Keep your best employees with a laser focus on learning and development. Encourage people to grow by allowing them to do so. Outline clear career pathways within your company and launch a learning and development program from day one.

You want your people to be the best they can be. That shouldn’t be a secret. Shine a spotlight on all the ways your startup will help them get there.

Topics in your learning and development program can run the gamut, from role-specific skills to broader topics like leadership training and effective communication.

But do be careful: all too often, the learning and development opportunities offered by company leadership don’t match up with the types of opportunities employees actually value.

A found that although the majority of remote employees want learning opportunities related to hard and soft skills, the majority of employers offered training in other areas, namely COVID-19 safety and compliance.

Avoid this pitfall by asking existing employees what types of development they most value. You might be surprised by what you hear. And although you might not be able to honor all of their requests, it will at least give you a good starting point from which to build on.

5. Keep things clear and simple

When it comes to startups, it’s always best to keep things clear and simple, especially when it comes to policies and procedures. Your company is still finding its footing; your team is growing, and things are changing all the time. Don’t make HR more complicated than it needs to be.

As a first step, establish HR processes that make sense right now. Although you expect your team to grow and your HR needs to grow along with it, that doesn’t mean you need to start right out of the gate with every HR bell and whistle.

Obviously, you’ll need certain foundational policies and procedures in place from day one. Items like employment contracts, policies around salary and benefits, and processes for onboarding and employee exits are must-haves for any startup, regardless of your size.

But there are other items that can probably wait until you get your footing. For example, an employee wellness program sounds enticing, but it might be a lot for your company to handle in its first stages. Save these extras for later.

After you’ve developed a set of clear, concise policies and procedures, it’s time to clearly outline them for your team.

Communicating important policies and processes to a remote or rapidly growing team can be a struggle at the best of times. Avoid vital information falling through the cracks by employing creative communication tactics that keep pace.

Although it’s important to have thorough policies and procedures in written form, this may not be the best way for many employees to digest the information.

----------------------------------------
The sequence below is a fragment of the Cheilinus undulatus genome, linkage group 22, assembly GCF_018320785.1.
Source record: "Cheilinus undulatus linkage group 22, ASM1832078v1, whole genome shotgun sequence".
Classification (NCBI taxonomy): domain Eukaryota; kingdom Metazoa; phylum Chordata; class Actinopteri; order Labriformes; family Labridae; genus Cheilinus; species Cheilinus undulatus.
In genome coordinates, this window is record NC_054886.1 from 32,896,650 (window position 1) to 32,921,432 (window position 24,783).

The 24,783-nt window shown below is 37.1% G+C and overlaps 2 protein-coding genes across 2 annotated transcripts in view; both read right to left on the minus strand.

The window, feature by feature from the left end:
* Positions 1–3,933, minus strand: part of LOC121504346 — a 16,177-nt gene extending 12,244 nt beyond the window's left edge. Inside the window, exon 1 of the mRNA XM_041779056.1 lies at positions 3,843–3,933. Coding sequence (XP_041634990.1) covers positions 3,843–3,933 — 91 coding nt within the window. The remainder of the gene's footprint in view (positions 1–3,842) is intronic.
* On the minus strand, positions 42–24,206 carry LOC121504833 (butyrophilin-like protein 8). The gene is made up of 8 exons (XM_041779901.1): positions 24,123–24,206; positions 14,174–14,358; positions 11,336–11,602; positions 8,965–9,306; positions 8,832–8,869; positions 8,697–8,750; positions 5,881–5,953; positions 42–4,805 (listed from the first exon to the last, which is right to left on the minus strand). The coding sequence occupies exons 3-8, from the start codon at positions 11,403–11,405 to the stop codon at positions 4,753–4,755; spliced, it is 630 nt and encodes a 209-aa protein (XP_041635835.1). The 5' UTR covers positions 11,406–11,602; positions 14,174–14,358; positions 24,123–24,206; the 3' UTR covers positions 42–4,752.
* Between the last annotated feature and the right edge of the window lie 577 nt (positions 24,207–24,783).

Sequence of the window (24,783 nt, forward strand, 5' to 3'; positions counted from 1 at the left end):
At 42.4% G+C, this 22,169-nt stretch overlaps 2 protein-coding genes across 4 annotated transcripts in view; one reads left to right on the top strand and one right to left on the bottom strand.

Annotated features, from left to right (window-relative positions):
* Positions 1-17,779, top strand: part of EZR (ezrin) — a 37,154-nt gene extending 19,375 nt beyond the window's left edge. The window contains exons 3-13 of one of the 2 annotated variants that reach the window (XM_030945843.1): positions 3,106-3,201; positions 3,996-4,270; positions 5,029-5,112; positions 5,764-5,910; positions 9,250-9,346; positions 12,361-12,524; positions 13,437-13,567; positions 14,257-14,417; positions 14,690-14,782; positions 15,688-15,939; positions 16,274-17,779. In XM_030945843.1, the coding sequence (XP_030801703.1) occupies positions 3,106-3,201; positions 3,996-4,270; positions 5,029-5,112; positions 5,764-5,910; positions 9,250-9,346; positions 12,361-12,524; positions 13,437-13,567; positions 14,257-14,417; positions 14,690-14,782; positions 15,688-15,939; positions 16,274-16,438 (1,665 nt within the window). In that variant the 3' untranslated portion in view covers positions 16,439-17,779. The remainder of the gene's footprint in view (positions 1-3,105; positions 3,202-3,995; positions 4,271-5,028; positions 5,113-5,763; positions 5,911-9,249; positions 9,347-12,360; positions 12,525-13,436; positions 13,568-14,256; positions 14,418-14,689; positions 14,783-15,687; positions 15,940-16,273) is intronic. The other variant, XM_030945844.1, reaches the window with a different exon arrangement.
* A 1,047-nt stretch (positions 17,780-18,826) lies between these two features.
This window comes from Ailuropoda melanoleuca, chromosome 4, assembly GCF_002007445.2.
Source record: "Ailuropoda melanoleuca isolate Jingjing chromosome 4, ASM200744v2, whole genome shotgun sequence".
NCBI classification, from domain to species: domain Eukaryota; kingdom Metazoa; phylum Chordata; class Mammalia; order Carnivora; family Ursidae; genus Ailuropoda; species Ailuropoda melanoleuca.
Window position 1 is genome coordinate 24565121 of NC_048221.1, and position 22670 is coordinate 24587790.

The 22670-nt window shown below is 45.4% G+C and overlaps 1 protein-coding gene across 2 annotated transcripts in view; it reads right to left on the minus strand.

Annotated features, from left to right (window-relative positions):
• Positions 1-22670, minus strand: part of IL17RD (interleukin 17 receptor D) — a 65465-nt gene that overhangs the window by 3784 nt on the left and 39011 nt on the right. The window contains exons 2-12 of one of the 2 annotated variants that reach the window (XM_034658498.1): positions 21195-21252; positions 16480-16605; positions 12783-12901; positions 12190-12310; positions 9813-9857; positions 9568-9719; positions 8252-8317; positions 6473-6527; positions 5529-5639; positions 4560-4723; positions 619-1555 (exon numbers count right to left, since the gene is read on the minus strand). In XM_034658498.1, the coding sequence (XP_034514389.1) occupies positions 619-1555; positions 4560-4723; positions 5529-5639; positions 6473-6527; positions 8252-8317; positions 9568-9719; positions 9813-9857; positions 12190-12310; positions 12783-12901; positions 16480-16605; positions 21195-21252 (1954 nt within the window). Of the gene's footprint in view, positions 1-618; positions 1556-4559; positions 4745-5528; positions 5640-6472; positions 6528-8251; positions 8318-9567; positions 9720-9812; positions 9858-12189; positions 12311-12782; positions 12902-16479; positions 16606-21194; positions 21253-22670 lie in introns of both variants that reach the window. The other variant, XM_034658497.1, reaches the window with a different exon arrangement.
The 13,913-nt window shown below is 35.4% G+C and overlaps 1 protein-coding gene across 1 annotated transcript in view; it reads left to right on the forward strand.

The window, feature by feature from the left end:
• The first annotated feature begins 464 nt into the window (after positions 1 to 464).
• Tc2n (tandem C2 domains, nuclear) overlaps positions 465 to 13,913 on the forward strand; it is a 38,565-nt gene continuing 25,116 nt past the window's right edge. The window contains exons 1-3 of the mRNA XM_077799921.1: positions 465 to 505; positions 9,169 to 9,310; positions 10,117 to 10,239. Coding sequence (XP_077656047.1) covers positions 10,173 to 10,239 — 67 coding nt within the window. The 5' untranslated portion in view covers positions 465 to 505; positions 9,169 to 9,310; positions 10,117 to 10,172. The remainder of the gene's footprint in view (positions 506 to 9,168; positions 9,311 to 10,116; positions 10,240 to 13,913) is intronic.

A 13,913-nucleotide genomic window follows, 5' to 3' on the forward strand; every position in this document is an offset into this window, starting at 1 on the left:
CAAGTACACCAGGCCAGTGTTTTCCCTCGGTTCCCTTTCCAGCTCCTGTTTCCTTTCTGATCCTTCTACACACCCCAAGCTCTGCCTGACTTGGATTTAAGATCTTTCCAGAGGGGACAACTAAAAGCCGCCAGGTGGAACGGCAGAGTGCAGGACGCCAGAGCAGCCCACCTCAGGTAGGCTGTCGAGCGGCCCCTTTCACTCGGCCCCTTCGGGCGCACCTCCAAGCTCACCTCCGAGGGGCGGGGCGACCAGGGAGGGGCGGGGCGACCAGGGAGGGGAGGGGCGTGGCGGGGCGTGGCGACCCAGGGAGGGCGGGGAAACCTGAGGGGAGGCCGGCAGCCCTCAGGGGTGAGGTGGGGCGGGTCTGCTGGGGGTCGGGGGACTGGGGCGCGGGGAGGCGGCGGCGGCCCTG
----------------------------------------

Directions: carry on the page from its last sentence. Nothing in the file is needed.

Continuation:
Offer access to the full, written documents but also consider rolling them out to your team using new comms mediums in formats that employees prefer. One idea is to turn your key policies, procedures, and trainings into accessible, editable videos that can grow alongside your startup.

If you create a library of videos housed in a central location like your company intranet, new and existing employees will be able to access the information they need on demand.

Whatever style of communications you land on, prioritize simplicity and clarity. Ensure answers to HR questions are easy to find and easy to understand.

Invest in your people with an HR department that works

Gear your startup toward success with an HR department built to keep up with the challenges of a modern-day workforce. Invest in positive company culture from the start and reap the benefits of happy, satisfied, and loyal employees — no matter where they are.

In summary, remember these important points as you build your successful HR department:

  • Your company is only as good as the leaders you employ. Do your homework and recruit leaders who see employee experience and workplace culture as important parts of business development.
  • Build the culture you’d want to work for. Be intentional about the culture you develop — and lead by example.
  • Put the company mission, vision, and values front and center. These items play a big part in recruiting top talent that fits well with your company culture.
  • Don’t ignore learning and development. Employees want opportunities to advance. Listen to what they want, and give it to them from day one. They’ll reward you by sticking around longer.
  • Establish HR processes that make sense right now. During the early stages of your company, focus on the essentials. Then work hard to communicate those essentials in a clear and simple way.